>Today’s New Band – Robert George Saull & The Purgatory Players

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Maybe you’ve never been tempted to ditch the job, the car, the house and your world possessions and travel haphazardly around Europe until what little money you do have runs out and you return home worried and trembling, like I was. I don’t expect any posts, hastily typed on on a recalcitrant laptop in a tent in the Pyrenees and then shoved onto a music website, to necessarily change your mind.
But just in case: here’s the best thing about ditching the job, the car, the house and your world possessions etc etc. The people – all the people – you meet en route are just lovely.
In Spain, they practically beg you to eat, live, and if you’re lucky, sleep with them, and in France, the endlessly happy population is hell-bent on proving that the grumpy-Frenchman image is a tissue of lies.
As further proof, before I’d even set off, two previous New Bands - old friends The Alibies and delightful Euro-guitar-poppers Daisy Godzilla wrote and said that I could visit them. At the time, I was taken aback by their upfront generosity, and now I still am, but without the surprise. Come to continental Europe and have your pants charmed right off.
I really ought to have featured many more bands from foreign countries, as the subsequent invitations may have made travelling so much cheaper. Unfortunately, forward planning never has been my forte.
It would have been perfect if Today’s New Band, Robert George Saull & The Purgatory Players were based somewhere on the Adriatic coast, because maybe I’d have eagerly made a detour their way. Alas: they’re from Sheffield – a lovely city, but not on my route.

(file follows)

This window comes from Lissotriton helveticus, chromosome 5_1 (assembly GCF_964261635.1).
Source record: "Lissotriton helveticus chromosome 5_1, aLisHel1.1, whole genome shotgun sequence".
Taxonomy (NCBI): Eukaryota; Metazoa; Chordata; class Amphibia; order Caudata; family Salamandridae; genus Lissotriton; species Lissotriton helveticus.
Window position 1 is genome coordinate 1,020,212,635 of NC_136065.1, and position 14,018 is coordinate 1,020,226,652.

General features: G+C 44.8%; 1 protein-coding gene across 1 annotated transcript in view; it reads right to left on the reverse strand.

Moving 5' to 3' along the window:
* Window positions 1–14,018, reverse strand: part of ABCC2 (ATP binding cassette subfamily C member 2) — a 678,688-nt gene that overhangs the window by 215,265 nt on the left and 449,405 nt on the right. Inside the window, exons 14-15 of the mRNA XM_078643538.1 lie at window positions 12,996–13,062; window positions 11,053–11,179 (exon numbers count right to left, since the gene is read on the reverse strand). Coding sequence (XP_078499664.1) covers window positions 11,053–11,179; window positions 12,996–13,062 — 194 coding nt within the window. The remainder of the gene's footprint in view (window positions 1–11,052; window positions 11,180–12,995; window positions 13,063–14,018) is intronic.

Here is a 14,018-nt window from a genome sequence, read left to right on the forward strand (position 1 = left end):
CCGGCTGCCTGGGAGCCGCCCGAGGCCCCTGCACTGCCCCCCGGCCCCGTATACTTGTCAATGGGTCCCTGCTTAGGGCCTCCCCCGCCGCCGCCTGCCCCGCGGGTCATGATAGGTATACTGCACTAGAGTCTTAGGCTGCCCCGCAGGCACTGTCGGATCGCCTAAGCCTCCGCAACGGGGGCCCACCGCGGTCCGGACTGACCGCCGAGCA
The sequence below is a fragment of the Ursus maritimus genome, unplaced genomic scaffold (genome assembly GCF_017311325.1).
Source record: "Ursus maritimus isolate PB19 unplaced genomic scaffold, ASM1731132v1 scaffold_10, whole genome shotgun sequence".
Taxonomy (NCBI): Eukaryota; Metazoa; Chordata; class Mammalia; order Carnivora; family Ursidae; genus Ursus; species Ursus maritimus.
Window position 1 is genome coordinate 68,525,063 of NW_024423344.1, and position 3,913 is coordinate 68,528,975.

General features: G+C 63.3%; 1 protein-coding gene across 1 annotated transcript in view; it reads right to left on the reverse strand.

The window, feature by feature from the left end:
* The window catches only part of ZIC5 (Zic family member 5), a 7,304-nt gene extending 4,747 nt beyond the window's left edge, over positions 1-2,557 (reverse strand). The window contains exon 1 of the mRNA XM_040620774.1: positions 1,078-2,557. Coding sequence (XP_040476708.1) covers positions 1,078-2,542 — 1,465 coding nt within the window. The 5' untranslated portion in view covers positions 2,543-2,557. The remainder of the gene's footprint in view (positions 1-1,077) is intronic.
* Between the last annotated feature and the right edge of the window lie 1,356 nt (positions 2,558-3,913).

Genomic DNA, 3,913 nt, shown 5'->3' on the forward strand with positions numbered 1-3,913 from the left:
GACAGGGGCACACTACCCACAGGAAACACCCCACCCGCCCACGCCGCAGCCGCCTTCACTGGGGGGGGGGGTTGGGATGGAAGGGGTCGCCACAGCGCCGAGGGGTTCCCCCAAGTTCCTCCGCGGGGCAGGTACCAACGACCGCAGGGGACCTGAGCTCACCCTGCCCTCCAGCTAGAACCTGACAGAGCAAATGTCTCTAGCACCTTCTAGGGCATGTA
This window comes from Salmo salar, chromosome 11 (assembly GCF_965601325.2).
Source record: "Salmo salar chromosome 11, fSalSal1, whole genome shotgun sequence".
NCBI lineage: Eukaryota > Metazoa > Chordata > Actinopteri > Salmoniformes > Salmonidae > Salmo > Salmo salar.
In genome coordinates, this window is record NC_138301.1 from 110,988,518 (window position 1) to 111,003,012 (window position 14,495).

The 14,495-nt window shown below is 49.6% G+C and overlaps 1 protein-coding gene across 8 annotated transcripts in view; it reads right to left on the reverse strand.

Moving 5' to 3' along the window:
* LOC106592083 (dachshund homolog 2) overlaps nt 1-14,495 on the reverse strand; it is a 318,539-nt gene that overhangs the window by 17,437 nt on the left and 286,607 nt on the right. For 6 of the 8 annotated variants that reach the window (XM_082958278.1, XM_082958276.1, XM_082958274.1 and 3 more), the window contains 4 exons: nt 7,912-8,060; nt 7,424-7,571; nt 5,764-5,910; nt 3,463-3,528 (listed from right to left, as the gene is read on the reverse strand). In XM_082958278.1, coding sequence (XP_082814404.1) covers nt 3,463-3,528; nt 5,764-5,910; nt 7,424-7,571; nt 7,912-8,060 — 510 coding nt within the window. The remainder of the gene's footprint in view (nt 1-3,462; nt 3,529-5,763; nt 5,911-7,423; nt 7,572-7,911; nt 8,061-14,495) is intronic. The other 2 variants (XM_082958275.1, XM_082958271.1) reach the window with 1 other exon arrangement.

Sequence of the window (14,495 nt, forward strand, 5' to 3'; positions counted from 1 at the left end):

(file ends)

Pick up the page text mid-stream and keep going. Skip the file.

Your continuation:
Fer Elsass – a lament for the decline of artisan living standards in and around Strasbourg – is, from the very core of its being, unusual. It lingers, insouciant and grumpy, smoking Gauloises. It is the recording of a rainy, grimy, glum day in Alsace. It is sung in a manner suggesting an interest in the quixotic and sung using words that almost have the wrong meaning, but not quite. It is recorded by young men in very normal clothing from the north of England.
Something doesn’t make sense, but why spend too much time puzzling over it? Robert George Saull & The Purgatory Players’ songs have whimsy without annoyance, weirdness without pretence and are so decidedly skewed against the grain, it’s hard to escape their charms. So why bother trying? Listen here!

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